Located in the Exumas Land and Sea Park, this bay is the dreamiest spot for anchoring away from the crowds. Anchor here, then take a tender up to explore Shroud Cay. Enjoy the feeling of isolation as you splash in the sea or paddleboard through the tidal creeks; you’ll be totally protected from the winds.
It’s easy to visit the other side of Shroud Cay if you want to check out the Washing Machine (a natural tide formation that creates rapids) via a short tender journey through the mangroves. The water on the west side of the island is shallow and as clear as glass so be sure to have some fun with your yacht’s inflatable toys.
Also located in the Exumas Land and Sea Park, there is a great opportunity to anchor or moor (there are some mooring balls here) in the water surrounding the uninhabited O'Brien's Cay. This tiny island is popular among tour operators during the day, but as the sun sets you'll more than likely have the whole place to yourself. Turn on the underwater lights on your yacht, and you’ll have a front-row seat to an enthralling nature show as the fish flock to your yacht.
You can jump in the tender to explore the sand flats or step on shore to do some hiking. But the real treasures lie below the surface of the sea, where there’s the O'Brien's Cay sunken plane wreck and a dive site known as the Aquarium, where you’ll be able to see a kaleidoscope of brightly-colored fish. If your yacht has a Go-Pro, be sure to take this out for a quick spin.
The pellucid sea surrounding the private island of Bell’s Cay is great for dropping anchor in a peaceful and secluded setting. It also puts you in close proximity to several popular sites over on Compass Cay, such as Rachel’s Bubble Bath. Set course for this naturally-occurring phenomenon in the morning, and experience the unique wonder of a thermal spa mixed with a water park.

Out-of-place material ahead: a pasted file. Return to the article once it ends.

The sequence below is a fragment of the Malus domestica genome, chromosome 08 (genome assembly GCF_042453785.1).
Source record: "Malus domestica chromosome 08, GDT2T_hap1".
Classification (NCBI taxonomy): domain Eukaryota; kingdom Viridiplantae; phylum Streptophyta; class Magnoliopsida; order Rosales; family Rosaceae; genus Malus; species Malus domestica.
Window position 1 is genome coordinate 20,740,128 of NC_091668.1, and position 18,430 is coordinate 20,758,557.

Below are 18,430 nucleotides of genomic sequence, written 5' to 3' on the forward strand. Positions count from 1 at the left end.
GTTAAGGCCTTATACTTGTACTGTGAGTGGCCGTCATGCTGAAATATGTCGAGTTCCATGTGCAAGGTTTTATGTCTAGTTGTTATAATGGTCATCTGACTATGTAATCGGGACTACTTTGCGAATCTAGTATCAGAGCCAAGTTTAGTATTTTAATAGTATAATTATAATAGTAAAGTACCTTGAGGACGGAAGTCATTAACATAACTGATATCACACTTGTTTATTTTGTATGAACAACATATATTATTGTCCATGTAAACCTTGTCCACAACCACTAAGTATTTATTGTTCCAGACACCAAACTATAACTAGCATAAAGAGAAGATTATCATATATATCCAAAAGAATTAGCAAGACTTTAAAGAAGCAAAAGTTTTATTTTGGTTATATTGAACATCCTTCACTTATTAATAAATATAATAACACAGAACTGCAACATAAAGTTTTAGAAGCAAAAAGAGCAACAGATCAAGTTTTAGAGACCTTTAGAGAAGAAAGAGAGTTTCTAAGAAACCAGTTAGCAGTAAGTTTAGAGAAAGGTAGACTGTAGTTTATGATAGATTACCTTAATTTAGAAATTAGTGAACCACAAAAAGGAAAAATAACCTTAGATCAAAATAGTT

Nearby, you’ll also find the Rocky Dundas caves near Conch Cut. These incredible rock formations feature stalagmites and stalactites that create a natural cathedral setting. There’s a buoy close to the southernmost island where your yacht crew can tie up your tender if they need to.
The Pipe Creek area is bound together by the islands of Thomas Cay, Joe Cay, Pipe Cay, Little Pipe Cay and Rat Cay (also known as Wild Tamarind Cay). These islands form a mass of creeks, sandbanks, reefs and cuts which make a spectacular sight to soak up; it truly is a rainbow of blues.
While these cruising grounds may be beautiful, they are also tricky to navigate, so you’re better off anchoring close to Pipe Cay. Then, hop in your tender to explore the lagoons and fine-as-flour sand. The waters are perfect for kites-surfing so be sure to spend an afternoon mastering the art; or jump in the water and take a closer look at the region’s resident lemon sharks.
For those eager to see the most iconic sights of the Bahamas, anchor at Sampson Cay and wake up early to visit all the most famous attractions in the Bahamas before the crowds arrive. Staniel Cay is just a short cruise away, and it’s here you’ll find the notorious sunken drug plane lying on the seabed.
Now serving as an artificial reef, enjoy a quick snorkel through the plane before heading onwards to Thunderball Grotto, a semi-submerged cave named after the James Bond movie which it starred in. Cruise onwards to Big Major Cay for a chance to see the swimming pigs. Arrive later in the day after the pigs have been fed, and they’ll be relaxed and calm. The tours will have also left, meaning you can enjoy these incredible animals at your leisure.
Big Farmer's Cay is another spot with extremely shallow water in places, so once you’ve dropped anchor you’ll most likely be spending most of your time exploring by tender. There’s a pretty, crescent-shaped bay on the west side of the island, with a narrow creek that usually plays host to small sharks. If you’re looking to try your hand at spearfishing, Big Farmer’s Cay is a great spot to do so.
One of the most beautiful attractions of Big Farmer’s Cay is the Musha Cay sandbar, which stretches out for around a mile just south of the island. It’s usually deserted, meaning you can leave fresh footprints in the sand and enjoy beach picnics or sunbathing in this remote and peaceful spot.
If you're looking to travel further afield and see another side to the Bahamas, our 10-day Bahamas Out Islands Yacht Charter itinerary might be better suited to you. For diving enthusiasts and those with a keen sense of adventure, this itinerary is ideal for getting off the beaten track.